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Time For NFL To Fess Up And Pay Up About Risks Of Football

SeahawksBorland.jpg
Tony Avelar
/
AP Photo
Seahawks running back Marshawn Lynch (24) runs against San Francisco 49ers inside linebacker Chris Borland (50) during game in Santa Clara, Calif., on Nov. 27, 2014. Borland announced his retirement from the NFL this week after just one season.

The shocking decision this week of San Francisco 49ers rookie linebacker Chris Borland to retire from the game over health concerns has shaken up the NFL.

KPLU sports commentator Art Thiel says it's time for the league to come clean about the dangers of the sport.

'I'm Done'

Chris Borland had a successful rookie year, after graduating from the University of Wisconsin. He played in the same division as the Seahawks - the NFC West.

"He came on in midseason and became one of the best players on the 49ers defense and, really,  as a linebacker in the NFL," Art said. "And then, at age 24, he said 'I'm done.'

"He's walking away from up to $4 million, which would have been the value of his rookie contract. He got paid for the first year."

'Risks Too Great'

Borland said the risks were too great for the reward, citing concerns about the damage the sport can inflict on the brains of players.

"He did the research," Art said. "He talked to former players and medical professionals who have a great understanding of the consequences of sports concussions.

"And he came to the conclusion that he can't go forward. And it's shaken the entire NFL from the commissioner on down to the 53rd player."

Seahawks Reaction

Seahawks players reacted to Borland's announcement in a story by the Seattle Times.

Seahawks quarterback Russell Wilson played with Borland one year at Wisconsin and faced him against the 49ers. On Twitter, Wilson sent Borland a message of support.

Consequences For Players' Families

Art says it's hard on families when football players know the risks but still continue to play the game.

"That's the hidden issue here," he said. "I understand that young men are free to take risky occupations. But it's the consequence of family life that, I think, really strikes home.

"I've seen movies such as 'League of Denial' and 'The United States of Football' that talk to families of football players who are really adversely impacted by this decision."

NFL Needs To 'Be Honest' About Dangers

"I don't think there is an acknowledgment by the NFL of the serious consequences because it looks bad and it discourages people," Art said.

"At some point the NFL is going to have to be honest with people that this is a dangerous occupation. And the NFL is going to have to compensate people for that danger."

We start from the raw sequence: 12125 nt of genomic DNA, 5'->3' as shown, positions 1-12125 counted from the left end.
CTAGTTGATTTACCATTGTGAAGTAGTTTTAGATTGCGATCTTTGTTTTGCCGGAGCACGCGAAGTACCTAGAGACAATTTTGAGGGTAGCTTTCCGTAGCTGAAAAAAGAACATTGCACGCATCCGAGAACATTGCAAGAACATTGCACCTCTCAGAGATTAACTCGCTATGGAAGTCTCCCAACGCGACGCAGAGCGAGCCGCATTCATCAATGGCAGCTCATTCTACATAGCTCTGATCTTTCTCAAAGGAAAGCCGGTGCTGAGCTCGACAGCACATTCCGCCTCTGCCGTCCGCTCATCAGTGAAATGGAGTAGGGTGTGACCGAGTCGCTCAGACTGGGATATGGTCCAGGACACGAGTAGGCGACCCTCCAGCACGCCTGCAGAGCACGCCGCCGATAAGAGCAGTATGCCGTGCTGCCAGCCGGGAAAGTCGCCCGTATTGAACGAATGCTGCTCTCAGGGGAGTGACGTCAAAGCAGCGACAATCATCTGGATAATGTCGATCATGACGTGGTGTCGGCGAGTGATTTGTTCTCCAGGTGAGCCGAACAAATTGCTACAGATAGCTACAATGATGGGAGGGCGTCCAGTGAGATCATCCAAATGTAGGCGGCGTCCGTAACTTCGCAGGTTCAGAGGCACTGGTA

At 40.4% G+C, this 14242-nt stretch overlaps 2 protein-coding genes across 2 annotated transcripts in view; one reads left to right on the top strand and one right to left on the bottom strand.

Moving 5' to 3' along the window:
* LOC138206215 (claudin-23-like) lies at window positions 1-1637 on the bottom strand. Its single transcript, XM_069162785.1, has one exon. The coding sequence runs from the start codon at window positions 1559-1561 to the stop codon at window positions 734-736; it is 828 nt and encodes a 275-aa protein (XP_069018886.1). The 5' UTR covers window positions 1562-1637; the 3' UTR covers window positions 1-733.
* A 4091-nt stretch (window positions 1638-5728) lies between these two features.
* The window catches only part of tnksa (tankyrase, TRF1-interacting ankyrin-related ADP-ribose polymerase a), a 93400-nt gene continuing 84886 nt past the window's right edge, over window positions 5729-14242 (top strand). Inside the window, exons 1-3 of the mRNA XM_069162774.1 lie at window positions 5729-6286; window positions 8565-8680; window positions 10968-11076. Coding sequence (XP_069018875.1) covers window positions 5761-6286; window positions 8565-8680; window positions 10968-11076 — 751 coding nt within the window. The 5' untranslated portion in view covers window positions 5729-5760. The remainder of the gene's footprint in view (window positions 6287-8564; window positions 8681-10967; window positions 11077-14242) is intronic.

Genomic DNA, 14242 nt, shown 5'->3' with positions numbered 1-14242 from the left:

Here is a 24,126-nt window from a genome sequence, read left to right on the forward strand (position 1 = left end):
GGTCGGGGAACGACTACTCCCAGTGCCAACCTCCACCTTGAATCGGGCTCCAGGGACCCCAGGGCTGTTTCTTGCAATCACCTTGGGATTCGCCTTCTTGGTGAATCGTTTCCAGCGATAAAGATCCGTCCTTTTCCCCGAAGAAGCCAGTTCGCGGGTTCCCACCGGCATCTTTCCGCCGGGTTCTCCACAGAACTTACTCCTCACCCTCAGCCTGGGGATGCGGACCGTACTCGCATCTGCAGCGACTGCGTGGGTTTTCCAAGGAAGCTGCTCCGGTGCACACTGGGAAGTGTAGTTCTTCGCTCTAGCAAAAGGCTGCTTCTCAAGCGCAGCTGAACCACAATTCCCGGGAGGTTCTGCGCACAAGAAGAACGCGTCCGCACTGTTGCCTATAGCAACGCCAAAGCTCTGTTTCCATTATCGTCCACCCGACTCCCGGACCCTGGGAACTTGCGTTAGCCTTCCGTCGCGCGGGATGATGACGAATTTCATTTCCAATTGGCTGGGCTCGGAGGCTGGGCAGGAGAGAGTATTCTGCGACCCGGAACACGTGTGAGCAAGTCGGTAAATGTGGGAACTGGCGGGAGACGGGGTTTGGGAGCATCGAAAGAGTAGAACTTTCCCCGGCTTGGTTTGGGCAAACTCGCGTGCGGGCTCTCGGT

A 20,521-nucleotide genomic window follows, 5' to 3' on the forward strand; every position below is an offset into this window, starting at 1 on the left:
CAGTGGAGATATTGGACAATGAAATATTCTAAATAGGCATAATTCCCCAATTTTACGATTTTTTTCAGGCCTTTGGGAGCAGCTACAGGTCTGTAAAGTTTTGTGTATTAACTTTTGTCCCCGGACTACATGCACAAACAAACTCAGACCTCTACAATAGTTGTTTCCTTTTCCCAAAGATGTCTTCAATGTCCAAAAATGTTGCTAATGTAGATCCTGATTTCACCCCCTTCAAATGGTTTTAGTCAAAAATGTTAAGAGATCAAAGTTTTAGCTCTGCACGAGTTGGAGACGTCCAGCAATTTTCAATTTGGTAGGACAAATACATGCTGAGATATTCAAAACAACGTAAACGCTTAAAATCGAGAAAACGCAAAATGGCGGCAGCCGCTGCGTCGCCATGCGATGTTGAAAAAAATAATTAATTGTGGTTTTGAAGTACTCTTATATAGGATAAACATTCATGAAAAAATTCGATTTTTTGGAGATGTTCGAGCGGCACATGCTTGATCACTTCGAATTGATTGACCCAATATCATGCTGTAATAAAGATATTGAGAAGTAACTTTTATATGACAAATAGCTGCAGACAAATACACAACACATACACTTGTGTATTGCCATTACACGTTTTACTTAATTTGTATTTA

NFL Settlement With Former Players A 'Callous Move'

Prior to the start of the 2013 season, they settled with the former players who were suing the league for $795 million over 20 years to pay for their healthcare and all the associated costs.

"That was a very cynical and callous move by the NFL," Art said. "They didn't do anything for current and future players. And also they didn't admit liability.

Future Of NFL In 'Hands Of The Mothers Of America'

Art says the NFL owes an honest and candid explanation to its players and the public about the consequences of the sport.

"They hid it for 20 years," he said. "They need to address the people who hold the future of the NFL in their hands. And that, to me, is the mothers of America.

"I think the mothers and the fathers of America need to hear honest declarations from the NFL about the dangers."

'Like Big Tobacco'

Art says the NFL needs to do what big tobacco did.

"In 1998, big tobacco paid $206 billion to the 50 states to compensate all of their Medicare and Medicaid costs associated with smoking," he said. "I think the NFL is in a similar position of having to pay for the consequences of the safety of their sport."

Fallout From Borland Decision

So, what happens next? Art isn't sure.

"I think it's real easy to say 'the sky is falling.' But I don't think it is, necessarily," he said. "There will always be young men who will play this sport. The money is too good.

"I think it's possible we're going to see a greatly reduced number of people from middle-class families and upper-middle-class families playing this sport because they can afford to walk away.

"There's going to be a lot of young men from impoverished backgrounds who can't afford to say that. And I understand that.

"I just think everybody needs to be honest about the seriousness of this issue."

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You can find Art Thiel's work at Sportspress Northwest and Crosscut.com.

Kirsten Kendrick has been hosting Morning Edition on KNKX/KPLU since 2006. She has worked in news radio for more than 30 years. Kirsten is also a sports lover. She handles most sports coverage at the station, including helping produce a two-part series on the 50th anniversary of Title IX and the ongoing series "Going Deep."
Art Thiel is a co-founder and writer for the rising sports website Sportspress Northwest. In 2003 Thiel wrote the definitive book about the Seattle Mariners, “Out of Left Field,” which became a regional bestseller. In 2009, along with Steve Rudman and KJR 950 afternoon host Mike Gastineau, Thiel authored “The Great Book of Seattle Sports Lists,” a cross between historylink.org and Mad Magazine that has become mandatory reading for any sports fan who has an indoor bathroom.
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